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Making waves

After a brief slowdown, tourism rediscovers beauteous Bali..



Tanah Lot, an ancient sea temple near Denpasar, Bali.

Pratim Ranjan Bose

Luxury-taxi driver Gusti Sarwa is happy. After a brief slowdown, international travellers are thronging Bali again. The ‘Bali Bombing’ in 2002 and another attack in 2005, which had affected his earnings, are thankfully a distant memory now.

The tiny volcanic island surrounded by coral reefs in the Indonesian archipelago is variously described as ‘The last paradise’, ‘Island of gods’, ‘Island of thousand temples’ and ‘Island of artists’.

Thanks to the country’s early contacts with Indian civilisation, nearly 88 per cent of the 30 lakh Balinese are Hindu. Evolved as a fusion of animism and ancestor worship together with Hindu religious practices, Balinese Hinduism is distinct in its form and approach.

On a recent ‘epicurean expedition and destination discovery in Bali’, we landed in the capital city of Denpasar. The volcanic peak of Mt Gnung Agung (10,038 ft) was visible on the island’s eastern side.

We drove from the Ngurah Rai International Airport — named after the hero of the 1946 Indonesian Independence war against the Dutch — to The Laguna, a luxury resort and spa at Nusa Dua.

The Balinese have traditionally enjoyed prosperous agriculture, aided by the fertile volcanic soil. A calendar filled with ceremonies and programmes for performing arts has enriched the civilisation, particularly in the island’s southern part. As the Dutch colonial interests were mostly concentrated in the ancient port city of Singaraja in the north, the south was virtually isolated until early 20th century, when the Dutch crushed an uprising led by the ruler of Badung and consolidated their presence at Denpasar.

Later, Western tourists discovered the island’s beauty. In the 1930s the colonial government joined hands with local rulers to patronise indigenous art and culture, and promote the Bali Museum at Denpasar. Bali grew in stature and eventually Denpasar became its capital.

Nusa Dua, with its picturesque setting enhanced by white sand beaches, benefited from the tourist boom in the 1980s and earned distinction as a luxury sea-resort. Nusa Dua contrasted Kuta, where crowds, night clubs, pubs and large shopping plazas stood out.

The Laguna, a sprawling 17-acre property promoted by the Starwood Worldwide chain, offers a mix of culinary experiences, cultural programmes and indigenous adventures.

We reached the resort close to sundown and looked forward to watching a Balinese dance-drama on the beachfront and savouring local cuisine. Balinese cultural and social life is largely inspired by Indian mythology, especially the Ramayana and Mahabharata. The simple but realistic presentation was engaging.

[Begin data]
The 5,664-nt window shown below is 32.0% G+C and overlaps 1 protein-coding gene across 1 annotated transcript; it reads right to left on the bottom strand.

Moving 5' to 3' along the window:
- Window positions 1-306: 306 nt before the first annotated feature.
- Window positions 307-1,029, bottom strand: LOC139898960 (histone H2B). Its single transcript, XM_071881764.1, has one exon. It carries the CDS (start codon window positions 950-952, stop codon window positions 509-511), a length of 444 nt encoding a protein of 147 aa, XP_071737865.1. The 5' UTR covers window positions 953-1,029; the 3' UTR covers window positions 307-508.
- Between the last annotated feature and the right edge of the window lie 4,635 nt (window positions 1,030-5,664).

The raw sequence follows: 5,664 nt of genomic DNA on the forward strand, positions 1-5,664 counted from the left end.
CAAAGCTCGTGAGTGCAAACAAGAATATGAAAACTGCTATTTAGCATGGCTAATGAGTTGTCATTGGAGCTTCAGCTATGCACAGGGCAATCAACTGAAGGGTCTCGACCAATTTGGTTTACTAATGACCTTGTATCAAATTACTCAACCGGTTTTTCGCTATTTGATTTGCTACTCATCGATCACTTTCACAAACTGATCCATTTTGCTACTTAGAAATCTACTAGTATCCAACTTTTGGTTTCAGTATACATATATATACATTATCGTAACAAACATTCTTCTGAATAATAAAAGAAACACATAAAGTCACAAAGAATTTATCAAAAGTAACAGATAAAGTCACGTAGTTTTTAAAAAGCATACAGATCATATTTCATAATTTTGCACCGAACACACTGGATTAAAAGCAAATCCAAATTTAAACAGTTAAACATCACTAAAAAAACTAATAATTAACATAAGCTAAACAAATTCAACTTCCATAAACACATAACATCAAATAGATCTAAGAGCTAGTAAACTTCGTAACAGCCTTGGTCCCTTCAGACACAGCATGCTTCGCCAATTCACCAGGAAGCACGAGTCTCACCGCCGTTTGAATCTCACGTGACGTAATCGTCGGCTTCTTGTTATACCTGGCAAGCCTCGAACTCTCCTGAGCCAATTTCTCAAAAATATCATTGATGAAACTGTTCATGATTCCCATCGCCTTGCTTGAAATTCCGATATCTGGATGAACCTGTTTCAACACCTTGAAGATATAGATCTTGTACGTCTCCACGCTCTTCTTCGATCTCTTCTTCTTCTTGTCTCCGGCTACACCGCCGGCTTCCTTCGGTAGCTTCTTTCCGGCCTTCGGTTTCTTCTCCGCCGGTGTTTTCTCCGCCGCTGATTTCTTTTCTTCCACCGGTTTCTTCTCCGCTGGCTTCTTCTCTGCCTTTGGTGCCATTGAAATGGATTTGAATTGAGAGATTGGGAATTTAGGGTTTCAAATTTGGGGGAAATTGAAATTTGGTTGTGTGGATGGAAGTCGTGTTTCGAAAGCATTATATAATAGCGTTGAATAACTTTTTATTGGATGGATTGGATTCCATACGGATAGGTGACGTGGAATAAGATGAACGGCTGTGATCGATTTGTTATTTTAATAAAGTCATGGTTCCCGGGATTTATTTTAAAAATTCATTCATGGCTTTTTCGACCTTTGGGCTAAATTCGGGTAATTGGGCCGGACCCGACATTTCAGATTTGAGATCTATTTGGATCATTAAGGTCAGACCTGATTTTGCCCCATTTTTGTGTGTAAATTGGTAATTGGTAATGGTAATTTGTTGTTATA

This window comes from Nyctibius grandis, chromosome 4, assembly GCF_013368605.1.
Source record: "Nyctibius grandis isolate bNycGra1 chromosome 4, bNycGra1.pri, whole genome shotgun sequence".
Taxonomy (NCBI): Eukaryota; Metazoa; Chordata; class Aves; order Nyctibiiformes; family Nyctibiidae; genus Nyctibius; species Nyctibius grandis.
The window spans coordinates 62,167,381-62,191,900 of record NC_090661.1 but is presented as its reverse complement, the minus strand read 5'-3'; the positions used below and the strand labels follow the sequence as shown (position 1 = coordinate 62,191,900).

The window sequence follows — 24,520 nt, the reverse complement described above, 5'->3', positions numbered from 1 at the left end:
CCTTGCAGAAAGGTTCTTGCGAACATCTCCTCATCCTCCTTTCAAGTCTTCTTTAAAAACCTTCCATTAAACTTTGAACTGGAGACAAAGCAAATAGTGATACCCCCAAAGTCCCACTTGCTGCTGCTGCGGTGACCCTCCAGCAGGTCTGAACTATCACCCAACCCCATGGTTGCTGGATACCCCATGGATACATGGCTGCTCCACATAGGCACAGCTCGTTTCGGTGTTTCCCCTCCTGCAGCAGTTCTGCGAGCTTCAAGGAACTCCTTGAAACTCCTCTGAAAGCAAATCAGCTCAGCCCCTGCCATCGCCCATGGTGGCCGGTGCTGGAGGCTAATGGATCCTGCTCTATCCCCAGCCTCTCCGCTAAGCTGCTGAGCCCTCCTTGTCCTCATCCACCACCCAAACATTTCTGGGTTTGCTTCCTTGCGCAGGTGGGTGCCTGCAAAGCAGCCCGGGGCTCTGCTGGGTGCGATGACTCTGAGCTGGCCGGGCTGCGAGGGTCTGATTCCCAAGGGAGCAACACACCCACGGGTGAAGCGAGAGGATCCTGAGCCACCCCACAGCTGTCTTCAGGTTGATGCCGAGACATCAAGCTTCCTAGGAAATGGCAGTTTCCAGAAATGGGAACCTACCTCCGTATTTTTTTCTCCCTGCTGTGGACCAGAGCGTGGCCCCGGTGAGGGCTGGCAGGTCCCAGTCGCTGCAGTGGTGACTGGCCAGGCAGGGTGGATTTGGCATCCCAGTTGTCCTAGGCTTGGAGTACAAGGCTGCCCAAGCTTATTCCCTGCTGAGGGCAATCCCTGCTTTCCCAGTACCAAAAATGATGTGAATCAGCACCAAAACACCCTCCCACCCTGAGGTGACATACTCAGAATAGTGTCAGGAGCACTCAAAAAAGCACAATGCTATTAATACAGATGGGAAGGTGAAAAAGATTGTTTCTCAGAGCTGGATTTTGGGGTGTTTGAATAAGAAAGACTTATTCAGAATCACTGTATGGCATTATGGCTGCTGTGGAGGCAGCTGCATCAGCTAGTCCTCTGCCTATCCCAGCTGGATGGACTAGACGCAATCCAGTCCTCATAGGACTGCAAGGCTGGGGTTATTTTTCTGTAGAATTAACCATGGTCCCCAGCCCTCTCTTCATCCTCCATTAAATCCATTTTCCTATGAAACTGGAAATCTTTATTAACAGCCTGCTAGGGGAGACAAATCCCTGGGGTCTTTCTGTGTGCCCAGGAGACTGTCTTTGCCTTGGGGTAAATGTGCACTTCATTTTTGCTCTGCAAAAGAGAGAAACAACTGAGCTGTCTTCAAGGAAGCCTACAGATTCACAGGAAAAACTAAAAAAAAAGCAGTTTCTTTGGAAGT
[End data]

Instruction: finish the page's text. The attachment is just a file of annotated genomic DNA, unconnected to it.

After a brief visit to Denpasar the next morning, we left for the art districts of Ubud and Batuan. Located in the mountainous areas of South Central Bali and landscaped by terraced rice farms, Ubud has a fascinating art bazaar. We saw innumerable shops selling wood carvings, masks, paintings and so on between the main town square at Pasar Ubung and Tegal Alang on the mountain.

A Short History of Bali: Indonesia’s Hindu Realm by Robert Pringle mentions that Ubud rose to prominence in the 1930s when the local ruler, Corcode Gede Raka Sukwati, invited a number of foreign artists to settle here.

One of them, a Moscow-born German painter, photographer and musician called Walter Spies was instrumental in setting up Bali Museum and preserving the traditional Balinese art of palm leaf and palace decoration. A painters’ cooperative came into being to promote Balinese painting among overseas buyers.

Cooperatives have an important place in Balinese society. The traditional Subaks or dry-season irrigation and agri-technique cooperatives formed by the farmers in each village deserve mention. According to Gusti Kertayasa, chief concierge of The Laguna, every village in the island has a public hall, which is used for daily music and dance sessions and periodic community meetings.

Our last and most memorable stop in Bali was at the 15th-century sea temple of Tanah Lot, 20 km from Denpasar. Along with familiar Hindu gods and goddesses such as Brahma, Vishnu, Shiva and Saraswati, the Balinese Hindus worship several local deities. Temples abound in villages and towns here.

Tanah Lot — which means ‘land in the water — proved to be a photographers’ delight. Situated on a rocky islet shaped continuously by the ocean, the temple is believed to be guarded by poisonous sea-snakes and accessible only in low tide. It is one in a row of seven sea temples on the south-western coastline. We visited Tanah Lot during high tide and watched the lashing waves in rapt attention.

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